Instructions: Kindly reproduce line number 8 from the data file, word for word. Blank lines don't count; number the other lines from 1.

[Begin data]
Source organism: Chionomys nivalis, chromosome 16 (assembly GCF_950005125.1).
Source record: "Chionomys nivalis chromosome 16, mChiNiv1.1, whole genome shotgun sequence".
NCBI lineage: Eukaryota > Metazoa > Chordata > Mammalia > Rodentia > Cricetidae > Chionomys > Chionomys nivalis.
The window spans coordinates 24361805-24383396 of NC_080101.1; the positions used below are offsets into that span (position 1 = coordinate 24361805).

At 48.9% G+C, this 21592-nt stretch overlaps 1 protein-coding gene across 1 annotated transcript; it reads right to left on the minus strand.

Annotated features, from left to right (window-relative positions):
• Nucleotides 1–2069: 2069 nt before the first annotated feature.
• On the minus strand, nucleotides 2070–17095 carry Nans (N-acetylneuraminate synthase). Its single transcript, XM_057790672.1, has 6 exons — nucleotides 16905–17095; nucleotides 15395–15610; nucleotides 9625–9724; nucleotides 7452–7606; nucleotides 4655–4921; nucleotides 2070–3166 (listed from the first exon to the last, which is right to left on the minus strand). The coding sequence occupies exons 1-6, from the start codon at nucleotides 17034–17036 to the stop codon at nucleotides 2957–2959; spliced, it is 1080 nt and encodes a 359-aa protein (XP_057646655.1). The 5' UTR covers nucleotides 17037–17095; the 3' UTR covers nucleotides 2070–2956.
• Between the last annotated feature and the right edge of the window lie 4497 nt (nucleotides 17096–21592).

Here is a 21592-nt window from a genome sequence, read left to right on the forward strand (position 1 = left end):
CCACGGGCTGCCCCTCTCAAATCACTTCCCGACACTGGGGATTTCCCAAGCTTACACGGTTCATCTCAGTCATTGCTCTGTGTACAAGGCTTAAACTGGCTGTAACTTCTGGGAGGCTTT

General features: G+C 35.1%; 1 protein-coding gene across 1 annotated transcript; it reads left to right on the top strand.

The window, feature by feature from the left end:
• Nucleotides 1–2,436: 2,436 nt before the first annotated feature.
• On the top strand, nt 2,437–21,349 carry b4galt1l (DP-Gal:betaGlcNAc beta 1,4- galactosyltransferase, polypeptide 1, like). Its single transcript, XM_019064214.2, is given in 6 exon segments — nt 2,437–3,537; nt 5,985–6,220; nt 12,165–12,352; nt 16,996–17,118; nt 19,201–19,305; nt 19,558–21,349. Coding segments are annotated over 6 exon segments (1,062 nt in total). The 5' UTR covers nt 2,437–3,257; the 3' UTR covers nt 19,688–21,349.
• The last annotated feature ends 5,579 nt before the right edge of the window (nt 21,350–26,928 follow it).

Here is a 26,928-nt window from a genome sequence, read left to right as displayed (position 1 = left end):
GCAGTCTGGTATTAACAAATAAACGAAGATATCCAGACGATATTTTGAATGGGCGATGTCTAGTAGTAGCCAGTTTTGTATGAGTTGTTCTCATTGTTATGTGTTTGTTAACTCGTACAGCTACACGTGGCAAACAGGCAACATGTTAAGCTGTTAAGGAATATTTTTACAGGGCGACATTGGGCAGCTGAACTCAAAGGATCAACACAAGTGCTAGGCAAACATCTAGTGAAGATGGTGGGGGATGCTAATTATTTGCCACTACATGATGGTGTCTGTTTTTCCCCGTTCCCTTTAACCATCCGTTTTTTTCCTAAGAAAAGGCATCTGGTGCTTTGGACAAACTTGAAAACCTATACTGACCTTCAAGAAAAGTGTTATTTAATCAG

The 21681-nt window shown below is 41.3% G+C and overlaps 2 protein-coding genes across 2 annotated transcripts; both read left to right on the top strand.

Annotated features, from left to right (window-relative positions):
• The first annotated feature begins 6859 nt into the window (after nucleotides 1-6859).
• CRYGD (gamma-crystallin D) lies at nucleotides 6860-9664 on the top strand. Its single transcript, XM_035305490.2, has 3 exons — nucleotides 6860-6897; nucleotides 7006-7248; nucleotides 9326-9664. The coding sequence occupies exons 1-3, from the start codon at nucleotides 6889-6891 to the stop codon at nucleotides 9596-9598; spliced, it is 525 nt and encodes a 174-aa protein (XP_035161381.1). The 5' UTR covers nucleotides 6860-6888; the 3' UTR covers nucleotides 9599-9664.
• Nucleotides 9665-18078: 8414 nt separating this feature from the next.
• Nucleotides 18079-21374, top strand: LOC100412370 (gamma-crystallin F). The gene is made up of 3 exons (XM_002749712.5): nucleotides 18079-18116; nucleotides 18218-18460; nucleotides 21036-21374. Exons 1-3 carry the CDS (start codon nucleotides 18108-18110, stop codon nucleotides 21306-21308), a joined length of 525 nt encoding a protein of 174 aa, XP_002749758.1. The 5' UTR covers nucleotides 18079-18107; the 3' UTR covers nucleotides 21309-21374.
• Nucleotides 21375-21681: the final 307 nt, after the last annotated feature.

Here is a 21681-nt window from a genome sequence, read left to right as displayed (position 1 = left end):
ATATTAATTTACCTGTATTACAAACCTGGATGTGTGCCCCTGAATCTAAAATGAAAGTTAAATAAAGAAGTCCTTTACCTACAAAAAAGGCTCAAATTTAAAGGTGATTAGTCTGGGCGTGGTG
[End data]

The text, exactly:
• On the minus strand, nucleotides 2070–17095 carry Nans (N-acetylneuraminate synthase). Its single transcript, XM_057790672.1, has 6 exons — nucleotides 16905–17095; nucleotides 15395–15610; nucleotides 9625–9724; nucleotides 7452–7606; nucleotides 4655–4921; nucleotides 2070–3166 (listed from the first exon to the last, which is right to left on the minus strand). The coding sequence occupies exons 1-6, from the start codon at nucleotides 17034–17036 to the stop codon at nucleotides 2957–2959; spliced, it is 1080 nt and encodes a 359-aa protein (XP_057646655.1). The 5' UTR covers nucleotides 17037–17095; the 3' UTR covers nucleotides 2070–2956.